Upper body fat predicts metabolic syndrome similarly in men and women

Scott M Grundy, Corbin Williams, Gloria L Vega

Research output: Contribution to journalArticle

2 Citations (Scopus)

Abstract

Background: The metabolic syndrome is a constellation of risk factors including dyslipidemia, dysglycemia, hypertension, a pro-inflammatory state, and a prothrombotic state. All of these factors are accentuated by obesity. However, obesity can be defined by body mass index (BMI), percent body fat, or by body fat distribution. The latter consists of upper body fat (subcutaneous and visceral fat) and lower body fat (gluteofemoral fat). Waist circumference is a common surrogate marker for upper body fat. Methods: Data from the National Health and Nutrition Examination Survey (NHANES) for the years 1999-2006 was examined for associations of metabolic risk factors with percent body fat, waist circumference, and BMI. Results: Associations between absolute measures of waist circumference and risk factors were similiar for men and women. The similarities of associations between waist circumference and risk factors suggests that greater visceral fat in men does not accentuate the influence of upper body fat on risk factors. Conclusions: Different waist concumference values should not be used to define abdominal obesity in men and women.

Original languageEnglish (US)
JournalEuropean Journal of Clinical Investigation
DOIs
StateAccepted/In press - Jan 1 2018

Fingerprint

Adipose Tissue
Fats
Waist Circumference
Intra-Abdominal Fat
Body Mass Index
Obesity
Body Fat Distribution
Abdominal Obesity
Nutrition Surveys
Subcutaneous Fat
Dyslipidemias
Biomarkers
Hypertension
Nutrition
Health

Keywords

  • Body fat
  • Metabolic syndrome
  • Obesity
  • Risk factors

ASJC Scopus subject areas

  • Biochemistry
  • Clinical Biochemistry

Cite this

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title = "Upper body fat predicts metabolic syndrome similarly in men and women",
abstract = "Background: The metabolic syndrome is a constellation of risk factors including dyslipidemia, dysglycemia, hypertension, a pro-inflammatory state, and a prothrombotic state. All of these factors are accentuated by obesity. However, obesity can be defined by body mass index (BMI), percent body fat, or by body fat distribution. The latter consists of upper body fat (subcutaneous and visceral fat) and lower body fat (gluteofemoral fat). Waist circumference is a common surrogate marker for upper body fat. Methods: Data from the National Health and Nutrition Examination Survey (NHANES) for the years 1999-2006 was examined for associations of metabolic risk factors with percent body fat, waist circumference, and BMI. Results: Associations between absolute measures of waist circumference and risk factors were similiar for men and women. The similarities of associations between waist circumference and risk factors suggests that greater visceral fat in men does not accentuate the influence of upper body fat on risk factors. Conclusions: Different waist concumference values should not be used to define abdominal obesity in men and women.",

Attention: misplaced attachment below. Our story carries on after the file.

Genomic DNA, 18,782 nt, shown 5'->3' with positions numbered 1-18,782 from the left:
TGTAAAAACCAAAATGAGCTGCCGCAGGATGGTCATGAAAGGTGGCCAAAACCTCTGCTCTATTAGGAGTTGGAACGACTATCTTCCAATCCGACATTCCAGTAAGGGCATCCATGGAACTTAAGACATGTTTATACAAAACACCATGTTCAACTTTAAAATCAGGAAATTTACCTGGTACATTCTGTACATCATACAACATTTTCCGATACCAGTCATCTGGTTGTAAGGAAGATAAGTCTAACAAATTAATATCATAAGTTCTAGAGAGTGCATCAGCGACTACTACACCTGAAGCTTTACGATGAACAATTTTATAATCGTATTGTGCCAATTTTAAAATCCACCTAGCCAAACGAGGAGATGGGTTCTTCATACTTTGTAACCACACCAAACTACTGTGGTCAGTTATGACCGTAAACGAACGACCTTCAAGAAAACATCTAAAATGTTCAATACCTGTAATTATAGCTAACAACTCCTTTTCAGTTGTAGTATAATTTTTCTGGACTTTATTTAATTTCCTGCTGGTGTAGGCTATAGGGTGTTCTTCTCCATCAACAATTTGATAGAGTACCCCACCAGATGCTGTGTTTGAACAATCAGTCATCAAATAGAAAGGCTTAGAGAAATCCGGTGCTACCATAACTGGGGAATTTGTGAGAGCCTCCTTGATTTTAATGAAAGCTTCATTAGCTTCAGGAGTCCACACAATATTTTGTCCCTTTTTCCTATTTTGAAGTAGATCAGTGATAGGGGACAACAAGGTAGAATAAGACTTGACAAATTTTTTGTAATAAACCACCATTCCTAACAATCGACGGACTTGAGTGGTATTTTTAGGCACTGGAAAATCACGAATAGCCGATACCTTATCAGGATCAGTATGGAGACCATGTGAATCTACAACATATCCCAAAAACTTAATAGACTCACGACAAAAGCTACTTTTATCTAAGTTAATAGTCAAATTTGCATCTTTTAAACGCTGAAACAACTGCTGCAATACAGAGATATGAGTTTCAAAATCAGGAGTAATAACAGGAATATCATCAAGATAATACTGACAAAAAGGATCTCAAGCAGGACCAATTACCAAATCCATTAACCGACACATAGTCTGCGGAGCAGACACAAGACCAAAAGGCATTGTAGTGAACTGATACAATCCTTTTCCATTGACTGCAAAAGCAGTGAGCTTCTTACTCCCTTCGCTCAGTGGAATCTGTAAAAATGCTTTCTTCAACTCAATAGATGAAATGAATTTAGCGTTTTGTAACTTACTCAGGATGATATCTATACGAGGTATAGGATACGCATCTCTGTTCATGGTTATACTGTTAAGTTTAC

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T1 - Upper body fat predicts metabolic syndrome similarly in men and women

AU - Grundy, Scott M

AU - Williams, Corbin

AU - Vega, Gloria L

PY - 2018/1/1

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N2 - Background: The metabolic syndrome is a constellation of risk factors including dyslipidemia, dysglycemia, hypertension, a pro-inflammatory state, and a prothrombotic state. All of these factors are accentuated by obesity. However, obesity can be defined by body mass index (BMI), percent body fat, or by body fat distribution. The latter consists of upper body fat (subcutaneous and visceral fat) and lower body fat (gluteofemoral fat). Waist circumference is a common surrogate marker for upper body fat. Methods: Data from the National Health and Nutrition Examination Survey (NHANES) for the years 1999-2006 was examined for associations of metabolic risk factors with percent body fat, waist circumference, and BMI. Results: Associations between absolute measures of waist circumference and risk factors were similiar for men and women. The similarities of associations between waist circumference and risk factors suggests that greater visceral fat in men does not accentuate the influence of upper body fat on risk factors. Conclusions: Different waist concumference values should not be used to define abdominal obesity in men and women.

AB - Background: The metabolic syndrome is a constellation of risk factors including dyslipidemia, dysglycemia, hypertension, a pro-inflammatory state, and a prothrombotic state. All of these factors are accentuated by obesity. However, obesity can be defined by body mass index (BMI), percent body fat, or by body fat distribution. The latter consists of upper body fat (subcutaneous and visceral fat) and lower body fat (gluteofemoral fat). Waist circumference is a common surrogate marker for upper body fat. Methods: Data from the National Health and Nutrition Examination Survey (NHANES) for the years 1999-2006 was examined for associations of metabolic risk factors with percent body fat, waist circumference, and BMI. Results: Associations between absolute measures of waist circumference and risk factors were similiar for men and women. The similarities of associations between waist circumference and risk factors suggests that greater visceral fat in men does not accentuate the influence of upper body fat on risk factors. Conclusions: Different waist concumference values should not be used to define abdominal obesity in men and women.

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